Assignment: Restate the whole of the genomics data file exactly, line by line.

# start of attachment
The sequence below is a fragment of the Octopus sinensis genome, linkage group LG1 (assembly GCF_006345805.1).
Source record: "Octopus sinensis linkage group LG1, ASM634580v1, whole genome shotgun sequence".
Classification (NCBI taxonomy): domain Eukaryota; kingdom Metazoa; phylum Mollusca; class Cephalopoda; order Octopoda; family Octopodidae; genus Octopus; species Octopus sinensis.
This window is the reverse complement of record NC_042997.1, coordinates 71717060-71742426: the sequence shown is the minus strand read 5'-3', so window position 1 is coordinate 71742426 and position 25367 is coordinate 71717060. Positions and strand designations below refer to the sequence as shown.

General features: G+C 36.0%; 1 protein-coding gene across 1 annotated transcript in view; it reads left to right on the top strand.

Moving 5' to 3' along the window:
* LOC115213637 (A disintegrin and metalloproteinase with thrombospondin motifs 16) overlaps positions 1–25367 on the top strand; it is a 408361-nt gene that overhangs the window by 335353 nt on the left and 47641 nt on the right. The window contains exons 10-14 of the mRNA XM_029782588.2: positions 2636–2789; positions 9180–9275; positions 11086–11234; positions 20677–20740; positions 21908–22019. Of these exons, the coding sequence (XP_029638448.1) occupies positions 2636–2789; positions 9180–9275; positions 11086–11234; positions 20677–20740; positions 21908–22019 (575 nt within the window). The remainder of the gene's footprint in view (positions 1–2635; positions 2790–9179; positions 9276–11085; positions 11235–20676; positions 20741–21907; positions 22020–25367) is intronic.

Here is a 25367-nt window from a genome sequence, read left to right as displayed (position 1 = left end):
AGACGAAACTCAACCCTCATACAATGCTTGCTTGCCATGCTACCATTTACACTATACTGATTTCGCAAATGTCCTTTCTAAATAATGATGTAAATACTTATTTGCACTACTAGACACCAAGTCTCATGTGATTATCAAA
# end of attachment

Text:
The sequence below is a fragment of the Octopus sinensis genome, linkage group LG1 (assembly GCF_006345805.1).
Source record: "Octopus sinensis linkage group LG1, ASM634580v1, whole genome shotgun sequence".
Classification (NCBI taxonomy): domain Eukaryota; kingdom Metazoa; phylum Mollusca; class Cephalopoda; order Octopoda; family Octopodidae; genus Octopus; species Octopus sinensis.
This window is the reverse complement of record NC_042997.1, coordinates 71717060-71742426: the sequence shown is the minus strand read 5'-3', so window position 1 is coordinate 71742426 and position 25367 is coordinate 71717060. Positions and strand designations below refer to the sequence as shown.

General features: G+C 36.0%; 1 protein-coding gene across 1 annotated transcript in view; it reads left to right on the top strand.

Moving 5' to 3' along the window:
* LOC115213637 (A disintegrin and metalloproteinase with thrombospondin motifs 16) overlaps positions 1–25367 on the top strand; it is a 408361-nt gene that overhangs the window by 335353 nt on the left and 47641 nt on the right. The window contains exons 10-14 of the mRNA XM_029782588.2: positions 2636–2789; positions 9180–9275; positions 11086–11234; positions 20677–20740; positions 21908–22019. Of these exons, the coding sequence (XP_029638448.1) occupies positions 2636–2789; positions 9180–9275; positions 11086–11234; positions 20677–20740; positions 21908–22019 (575 nt within the window). The remainder of the gene's footprint in view (positions 1–2635; positions 2790–9179; positions 9276–11085; positions 11235–20676; positions 20741–21907; positions 22020–25367) is intronic.

Here is a 25367-nt window from a genome sequence, read left to right as displayed (position 1 = left end):
AGACGAAACTCAACCCTCATACAATGCTTGCTTGCCATGCTACCATTTACACTATACTGATTTCGCAAATGTCCTTTCTAAATAATGATGTAAATACTTATTTGCACTACTAGACACCAAGTCTCATGTGATTATCAAA